Lobster roll at Poor Phil's, photo David Hammond

Lobster was once trash food, used by Native Americans for bait to catch better food, fed to prisoners and the enslaved in the early American colonies. Lobster in those days was super-abundant; people got sick of the stuff.

Now, of course, lobster is luxury food, and it’s hard to imagine ever getting enough of it.

In the Midwest, the most common preparation for lobster is simply to boil or steam them and then serve them with butter that’s been heated and skimmed. This drawn butter, pure butterfat, is all the condiment most people add to lobster.

On the East Coast, where lobster is plentiful, the lobster roll is a popular preparation, usually just the lobster meat, mayonnaise, parsley, celery (salt or chopped stalks), salt and pepper, mixed together and laid into a lightly toasted, buttered bun that’s split on top rather than along the side. It used to be a little challenging to find lobster rolls in the Midwest, but now they’re on many menus.

In the past month or so, I’ve eaten lobster rolls at a good number of places, including  Da Lobsta, The Original Island Shrimp House, Bounce Sporting Club, and Parlay at Joy District and, of course, Oak Park’s own Poor Phil’s.

Mary Murphy, General Manager of Poor Phil’s, told us, “We had an employee visit Washington, D.C., and she saw this food truck serving lobster rolls. There was a line a mile long. She got them to give her the recipe! We add a little wasabi, which really makes the flavors pop.”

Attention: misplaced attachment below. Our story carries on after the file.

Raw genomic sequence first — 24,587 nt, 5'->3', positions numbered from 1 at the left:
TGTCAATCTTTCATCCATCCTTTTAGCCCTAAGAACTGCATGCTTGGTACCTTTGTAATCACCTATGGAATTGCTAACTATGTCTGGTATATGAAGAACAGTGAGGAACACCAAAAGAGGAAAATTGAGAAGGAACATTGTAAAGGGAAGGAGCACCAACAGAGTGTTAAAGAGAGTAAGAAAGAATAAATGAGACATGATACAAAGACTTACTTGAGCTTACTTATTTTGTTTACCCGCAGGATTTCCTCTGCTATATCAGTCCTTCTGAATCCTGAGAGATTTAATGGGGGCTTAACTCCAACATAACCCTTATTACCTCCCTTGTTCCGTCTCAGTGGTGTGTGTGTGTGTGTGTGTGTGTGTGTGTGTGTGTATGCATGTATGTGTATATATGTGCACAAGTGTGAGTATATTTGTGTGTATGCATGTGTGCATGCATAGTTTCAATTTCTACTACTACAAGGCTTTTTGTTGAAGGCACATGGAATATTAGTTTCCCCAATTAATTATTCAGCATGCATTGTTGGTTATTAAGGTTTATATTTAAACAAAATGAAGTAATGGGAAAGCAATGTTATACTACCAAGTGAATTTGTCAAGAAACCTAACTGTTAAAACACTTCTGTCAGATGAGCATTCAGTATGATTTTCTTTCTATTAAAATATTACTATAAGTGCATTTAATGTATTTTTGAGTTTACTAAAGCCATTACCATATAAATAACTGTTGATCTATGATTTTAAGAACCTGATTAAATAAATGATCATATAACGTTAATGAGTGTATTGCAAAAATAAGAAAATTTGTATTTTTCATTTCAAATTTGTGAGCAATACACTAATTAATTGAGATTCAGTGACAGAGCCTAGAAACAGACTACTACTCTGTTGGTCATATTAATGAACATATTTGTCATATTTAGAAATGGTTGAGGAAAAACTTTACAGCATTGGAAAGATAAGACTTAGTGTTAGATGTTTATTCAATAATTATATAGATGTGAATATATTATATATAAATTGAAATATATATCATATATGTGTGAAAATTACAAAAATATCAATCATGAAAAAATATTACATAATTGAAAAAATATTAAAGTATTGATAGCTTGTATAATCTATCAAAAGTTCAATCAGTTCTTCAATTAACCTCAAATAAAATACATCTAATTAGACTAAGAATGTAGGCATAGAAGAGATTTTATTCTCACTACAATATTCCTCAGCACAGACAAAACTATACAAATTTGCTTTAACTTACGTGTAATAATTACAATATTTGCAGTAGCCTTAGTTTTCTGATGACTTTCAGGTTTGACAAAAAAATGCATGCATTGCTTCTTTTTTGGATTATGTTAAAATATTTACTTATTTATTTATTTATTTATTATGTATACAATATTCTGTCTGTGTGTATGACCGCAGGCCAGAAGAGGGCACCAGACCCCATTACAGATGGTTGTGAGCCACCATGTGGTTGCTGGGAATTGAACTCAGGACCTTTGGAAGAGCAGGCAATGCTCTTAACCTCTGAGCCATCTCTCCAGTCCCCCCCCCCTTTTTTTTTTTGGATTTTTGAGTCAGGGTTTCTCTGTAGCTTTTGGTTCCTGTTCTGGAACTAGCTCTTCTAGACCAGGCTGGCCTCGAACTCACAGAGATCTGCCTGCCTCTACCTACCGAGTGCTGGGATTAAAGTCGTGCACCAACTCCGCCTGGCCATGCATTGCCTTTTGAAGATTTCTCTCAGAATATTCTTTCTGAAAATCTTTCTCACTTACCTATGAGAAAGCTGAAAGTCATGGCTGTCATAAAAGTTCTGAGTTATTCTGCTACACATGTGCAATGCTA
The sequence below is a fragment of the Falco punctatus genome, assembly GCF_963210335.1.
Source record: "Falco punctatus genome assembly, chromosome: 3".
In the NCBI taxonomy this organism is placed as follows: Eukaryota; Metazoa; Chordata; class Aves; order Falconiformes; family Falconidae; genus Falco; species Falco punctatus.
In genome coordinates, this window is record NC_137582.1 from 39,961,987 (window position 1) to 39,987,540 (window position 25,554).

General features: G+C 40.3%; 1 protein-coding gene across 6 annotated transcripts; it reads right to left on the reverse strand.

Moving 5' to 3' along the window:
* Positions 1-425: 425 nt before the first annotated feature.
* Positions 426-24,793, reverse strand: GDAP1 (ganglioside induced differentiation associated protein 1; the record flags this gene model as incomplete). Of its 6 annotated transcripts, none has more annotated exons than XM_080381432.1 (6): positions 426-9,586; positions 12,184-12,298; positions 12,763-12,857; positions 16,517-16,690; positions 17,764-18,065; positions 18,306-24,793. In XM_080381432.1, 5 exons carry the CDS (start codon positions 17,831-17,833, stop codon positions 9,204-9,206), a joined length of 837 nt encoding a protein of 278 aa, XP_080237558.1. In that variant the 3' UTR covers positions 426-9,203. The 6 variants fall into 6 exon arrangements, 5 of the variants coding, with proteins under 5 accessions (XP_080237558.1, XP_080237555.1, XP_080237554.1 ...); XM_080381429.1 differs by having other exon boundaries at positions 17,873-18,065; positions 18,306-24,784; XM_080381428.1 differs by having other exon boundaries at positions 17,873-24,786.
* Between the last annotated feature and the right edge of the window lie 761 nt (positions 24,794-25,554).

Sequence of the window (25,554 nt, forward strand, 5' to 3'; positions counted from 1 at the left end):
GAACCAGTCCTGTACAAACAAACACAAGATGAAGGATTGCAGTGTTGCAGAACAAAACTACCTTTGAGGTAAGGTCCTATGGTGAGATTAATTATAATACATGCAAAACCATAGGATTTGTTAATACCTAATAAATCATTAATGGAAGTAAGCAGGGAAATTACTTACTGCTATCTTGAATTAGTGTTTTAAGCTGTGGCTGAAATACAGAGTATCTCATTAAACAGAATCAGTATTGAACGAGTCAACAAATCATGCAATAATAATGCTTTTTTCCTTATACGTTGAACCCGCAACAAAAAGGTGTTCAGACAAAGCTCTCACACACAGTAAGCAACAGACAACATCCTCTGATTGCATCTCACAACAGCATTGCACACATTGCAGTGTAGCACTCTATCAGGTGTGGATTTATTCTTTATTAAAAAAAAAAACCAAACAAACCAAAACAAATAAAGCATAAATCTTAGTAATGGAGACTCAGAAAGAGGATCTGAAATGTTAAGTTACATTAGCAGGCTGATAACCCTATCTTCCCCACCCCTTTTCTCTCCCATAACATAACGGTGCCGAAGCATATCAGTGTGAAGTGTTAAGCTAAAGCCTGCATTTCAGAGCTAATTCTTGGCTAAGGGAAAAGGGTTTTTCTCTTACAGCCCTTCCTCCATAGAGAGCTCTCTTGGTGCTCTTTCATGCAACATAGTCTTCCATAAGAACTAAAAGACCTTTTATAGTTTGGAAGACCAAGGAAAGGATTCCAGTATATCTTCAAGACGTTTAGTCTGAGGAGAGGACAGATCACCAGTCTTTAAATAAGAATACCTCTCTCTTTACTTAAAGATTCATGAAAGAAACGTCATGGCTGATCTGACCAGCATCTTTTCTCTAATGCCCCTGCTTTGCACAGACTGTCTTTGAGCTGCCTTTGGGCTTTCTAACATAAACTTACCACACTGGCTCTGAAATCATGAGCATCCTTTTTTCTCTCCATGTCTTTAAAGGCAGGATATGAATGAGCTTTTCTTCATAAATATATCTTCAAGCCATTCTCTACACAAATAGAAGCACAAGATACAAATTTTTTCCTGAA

Based on this painstaking research – I ate all the lobster rolls so that you don’t have to (grin) – I’ve have come to some conclusions about what makes a good lobster roll.

Lobster meat. Lobster rolls can come with the lobster meat in chunks or shredded; I prefer chunks, but those chunks must be tender and, ideally, abundant. Da Lobsta serves lobster rolls with chunks of lobster, which we much prefer. The Original Island Shrimp House really loads in the lobster, which is also good because there should be lobster in every bite. Poor Phil’s lobster was also chunky and perfectly tender, which is exactly what we’re looking for.

Seasoning. The spices added to lobster rolls are traditionally spare, but I prefer them a little more seasoned; Parlay did a good job of seasoning the lobster with tarragon (an herb that works well with seafood), and the wasabi that Poor Phil’s adds to the mix is a great idea, though I would have preferred more wasabi and less mayo.

Bun. A hot dog bun or a French roll are sometimes used for the lobster roll but using the traditional East Coast bun makes the meal more special, and the density of this bun helps the sandwich hold together under the weight of the lobster meat, mayo and other ingredients. Places like Bounce and Poor Phil’s all use the iconic roll, which is much appreciated.

June 15 is National Lobster Day. Celebrate with a lobster roll – it requires less work than pulling apart a lobster in the shell, and when prepared correctly, it can be even tastier.

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David Hammond

David Hammond, a corporate communications consultant and food journalist living in Oak Park, Illinois, is a founder and moderator of LTHForum.com, the 8,500 member Chicago-based culinary chat site. David...